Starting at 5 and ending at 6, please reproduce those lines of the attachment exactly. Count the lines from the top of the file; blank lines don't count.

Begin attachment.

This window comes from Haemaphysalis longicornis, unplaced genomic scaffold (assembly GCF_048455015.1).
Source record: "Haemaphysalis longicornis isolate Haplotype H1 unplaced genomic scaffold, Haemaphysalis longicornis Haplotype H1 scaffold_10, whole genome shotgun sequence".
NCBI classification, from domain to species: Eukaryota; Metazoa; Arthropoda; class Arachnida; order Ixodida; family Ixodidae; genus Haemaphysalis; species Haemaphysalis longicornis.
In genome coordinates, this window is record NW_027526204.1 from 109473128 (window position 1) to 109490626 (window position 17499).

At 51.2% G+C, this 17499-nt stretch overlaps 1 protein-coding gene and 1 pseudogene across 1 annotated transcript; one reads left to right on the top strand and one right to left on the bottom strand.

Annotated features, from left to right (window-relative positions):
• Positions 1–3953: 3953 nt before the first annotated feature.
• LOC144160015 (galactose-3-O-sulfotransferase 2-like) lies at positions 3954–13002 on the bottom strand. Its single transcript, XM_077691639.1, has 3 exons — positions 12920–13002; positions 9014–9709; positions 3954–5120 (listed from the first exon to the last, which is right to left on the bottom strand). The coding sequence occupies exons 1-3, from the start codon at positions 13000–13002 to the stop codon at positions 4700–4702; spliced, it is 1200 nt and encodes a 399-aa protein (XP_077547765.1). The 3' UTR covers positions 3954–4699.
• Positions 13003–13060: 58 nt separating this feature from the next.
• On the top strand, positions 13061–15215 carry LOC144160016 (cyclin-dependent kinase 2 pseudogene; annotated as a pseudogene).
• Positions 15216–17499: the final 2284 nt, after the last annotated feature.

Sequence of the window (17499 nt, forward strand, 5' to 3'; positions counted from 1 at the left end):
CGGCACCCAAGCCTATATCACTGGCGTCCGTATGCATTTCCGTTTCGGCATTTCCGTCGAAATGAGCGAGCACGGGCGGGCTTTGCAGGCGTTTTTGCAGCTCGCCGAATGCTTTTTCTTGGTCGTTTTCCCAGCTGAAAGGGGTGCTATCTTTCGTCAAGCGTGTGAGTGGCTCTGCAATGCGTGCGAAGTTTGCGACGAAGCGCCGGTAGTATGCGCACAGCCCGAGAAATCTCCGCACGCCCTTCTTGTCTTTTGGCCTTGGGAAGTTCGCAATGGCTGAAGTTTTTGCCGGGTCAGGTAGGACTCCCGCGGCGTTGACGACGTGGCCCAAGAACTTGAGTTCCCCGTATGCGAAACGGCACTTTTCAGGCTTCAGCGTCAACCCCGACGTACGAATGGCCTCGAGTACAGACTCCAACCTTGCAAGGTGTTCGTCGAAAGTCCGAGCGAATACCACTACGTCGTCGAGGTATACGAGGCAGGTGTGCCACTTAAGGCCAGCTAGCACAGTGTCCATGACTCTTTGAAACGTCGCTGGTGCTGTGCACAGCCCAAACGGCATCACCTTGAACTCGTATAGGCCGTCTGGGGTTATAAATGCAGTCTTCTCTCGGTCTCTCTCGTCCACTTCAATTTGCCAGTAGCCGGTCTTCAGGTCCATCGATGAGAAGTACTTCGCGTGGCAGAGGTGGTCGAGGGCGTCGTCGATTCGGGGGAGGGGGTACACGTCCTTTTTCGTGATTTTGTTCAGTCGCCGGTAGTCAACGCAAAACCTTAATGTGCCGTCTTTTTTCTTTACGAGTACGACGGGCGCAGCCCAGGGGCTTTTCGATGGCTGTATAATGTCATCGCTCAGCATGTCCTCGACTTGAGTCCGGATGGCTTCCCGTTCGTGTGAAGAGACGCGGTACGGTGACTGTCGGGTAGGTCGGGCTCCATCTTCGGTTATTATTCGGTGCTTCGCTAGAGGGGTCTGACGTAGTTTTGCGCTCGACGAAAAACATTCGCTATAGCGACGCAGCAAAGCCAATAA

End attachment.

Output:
At 51.2% G+C, this 17499-nt stretch overlaps 1 protein-coding gene and 1 pseudogene across 1 annotated transcript; one reads left to right on the top strand and one right to left on the bottom strand.

Annotated features, from left to right (window-relative positions):